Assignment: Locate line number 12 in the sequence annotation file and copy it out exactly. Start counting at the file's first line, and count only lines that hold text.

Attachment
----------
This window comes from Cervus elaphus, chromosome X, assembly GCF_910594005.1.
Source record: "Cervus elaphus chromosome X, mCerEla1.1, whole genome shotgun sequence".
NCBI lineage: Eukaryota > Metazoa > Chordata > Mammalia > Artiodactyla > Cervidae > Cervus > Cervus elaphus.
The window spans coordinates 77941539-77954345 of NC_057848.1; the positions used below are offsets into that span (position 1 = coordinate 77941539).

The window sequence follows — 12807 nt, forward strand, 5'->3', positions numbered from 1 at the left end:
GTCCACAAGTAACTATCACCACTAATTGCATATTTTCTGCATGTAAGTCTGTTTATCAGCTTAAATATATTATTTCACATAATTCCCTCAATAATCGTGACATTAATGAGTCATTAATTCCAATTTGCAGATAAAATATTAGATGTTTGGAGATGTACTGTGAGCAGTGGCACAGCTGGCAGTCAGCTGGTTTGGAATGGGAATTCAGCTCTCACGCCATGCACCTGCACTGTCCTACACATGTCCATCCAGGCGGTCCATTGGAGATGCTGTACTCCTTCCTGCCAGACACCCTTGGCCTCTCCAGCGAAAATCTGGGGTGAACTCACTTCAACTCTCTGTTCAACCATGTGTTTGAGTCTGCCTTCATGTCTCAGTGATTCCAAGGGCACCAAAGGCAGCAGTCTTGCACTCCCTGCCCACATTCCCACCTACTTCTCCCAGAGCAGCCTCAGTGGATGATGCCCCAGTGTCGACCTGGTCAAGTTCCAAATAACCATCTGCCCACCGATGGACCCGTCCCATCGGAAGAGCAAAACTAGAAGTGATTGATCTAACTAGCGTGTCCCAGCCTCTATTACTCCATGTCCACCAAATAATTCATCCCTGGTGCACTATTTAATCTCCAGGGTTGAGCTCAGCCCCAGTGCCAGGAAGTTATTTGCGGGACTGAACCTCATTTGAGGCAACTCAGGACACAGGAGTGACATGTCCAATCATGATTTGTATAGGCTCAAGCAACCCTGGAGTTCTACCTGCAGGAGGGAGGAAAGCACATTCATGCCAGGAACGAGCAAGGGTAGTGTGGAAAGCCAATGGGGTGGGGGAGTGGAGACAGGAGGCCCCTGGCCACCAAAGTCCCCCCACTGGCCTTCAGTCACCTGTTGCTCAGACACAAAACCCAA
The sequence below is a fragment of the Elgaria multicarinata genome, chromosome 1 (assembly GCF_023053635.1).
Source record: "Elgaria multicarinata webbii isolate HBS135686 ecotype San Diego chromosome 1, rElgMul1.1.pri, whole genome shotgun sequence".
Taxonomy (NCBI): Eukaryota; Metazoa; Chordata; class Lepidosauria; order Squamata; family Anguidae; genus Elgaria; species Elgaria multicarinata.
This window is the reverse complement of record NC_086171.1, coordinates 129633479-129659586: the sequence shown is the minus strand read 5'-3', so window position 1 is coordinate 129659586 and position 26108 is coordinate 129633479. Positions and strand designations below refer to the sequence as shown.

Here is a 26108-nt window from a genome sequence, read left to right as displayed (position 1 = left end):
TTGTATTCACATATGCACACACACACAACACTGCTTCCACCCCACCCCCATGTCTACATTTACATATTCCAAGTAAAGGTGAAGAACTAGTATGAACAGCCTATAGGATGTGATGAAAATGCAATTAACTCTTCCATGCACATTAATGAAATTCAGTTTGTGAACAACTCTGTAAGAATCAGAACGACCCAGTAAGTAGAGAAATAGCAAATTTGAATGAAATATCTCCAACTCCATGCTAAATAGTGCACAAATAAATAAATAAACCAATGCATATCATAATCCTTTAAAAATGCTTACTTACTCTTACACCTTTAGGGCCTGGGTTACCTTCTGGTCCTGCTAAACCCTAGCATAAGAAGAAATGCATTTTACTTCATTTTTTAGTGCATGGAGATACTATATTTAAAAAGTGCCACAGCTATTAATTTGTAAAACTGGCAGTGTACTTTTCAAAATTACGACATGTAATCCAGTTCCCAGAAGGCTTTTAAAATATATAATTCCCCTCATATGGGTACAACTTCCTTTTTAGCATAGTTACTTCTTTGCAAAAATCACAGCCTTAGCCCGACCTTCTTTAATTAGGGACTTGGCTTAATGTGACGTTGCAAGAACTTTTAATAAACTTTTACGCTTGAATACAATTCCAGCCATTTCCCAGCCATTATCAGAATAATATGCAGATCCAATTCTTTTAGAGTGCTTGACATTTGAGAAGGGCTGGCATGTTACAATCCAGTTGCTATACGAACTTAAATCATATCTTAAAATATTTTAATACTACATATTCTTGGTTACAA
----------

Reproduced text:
TTGTATTCACATATGCACACACACACAACACTGCTTCCACCCCACCCCCATGTCTACATTTACATATTCCAAGTAAAGGTGAAGAACTAGTATGAACAGCCTATAGGATGTGATGAAAATGCAATTAACTCTTCCATGCACATTAATGAAATTCAGTTTGTGAACAACTCTGTAAGAATCAGAACGACCCAGTAAGTAGAGAAATAGCAAATTTGAATGAAATATCTCCAACTCCATGCTAAATAGTGCACAAATAAATAAATAAACCAATGCATATCATAATCCTTTAAAAATGCTTACTTACTCTTACACCTTTAGGGCCTGGGTTACCTTCTGGTCCTGCTAAACCCTAGCATAAGAAGAAATGCATTTTACTTCATTTTTTAGTGCATGGAGATACTATATTTAAAAAGTGCCACAGCTATTAATTTGTAAAACTGGCAGTGTACTTTTCAAAATTACGACATGTAATCCAGTTCCCAGAAGGCTTTTAAAATATATAATTCCCCTCATATGGGTACAACTTCCTTTTTAGCATAGTTACTTCTTTGCAAAAATCACAGCCTTAGCCCGACCTTCTTTAATTAGGGACTTGGCTTAATGTGACGTTGCAAGAACTTTTAATAAACTTTTACGCTTGAATACAATTCCAGCCATTTCCCAGCCATTATCAGAATAATATGCAGATCCAATTCTTTTAGAGTGCTTGACATTTGAGAAGGGCTGGCATGTTACAATCCAGTTGCTATACGAACTTAAATCATATCTTAAAATATTTTAATACTACATATTCTTGGTTACAA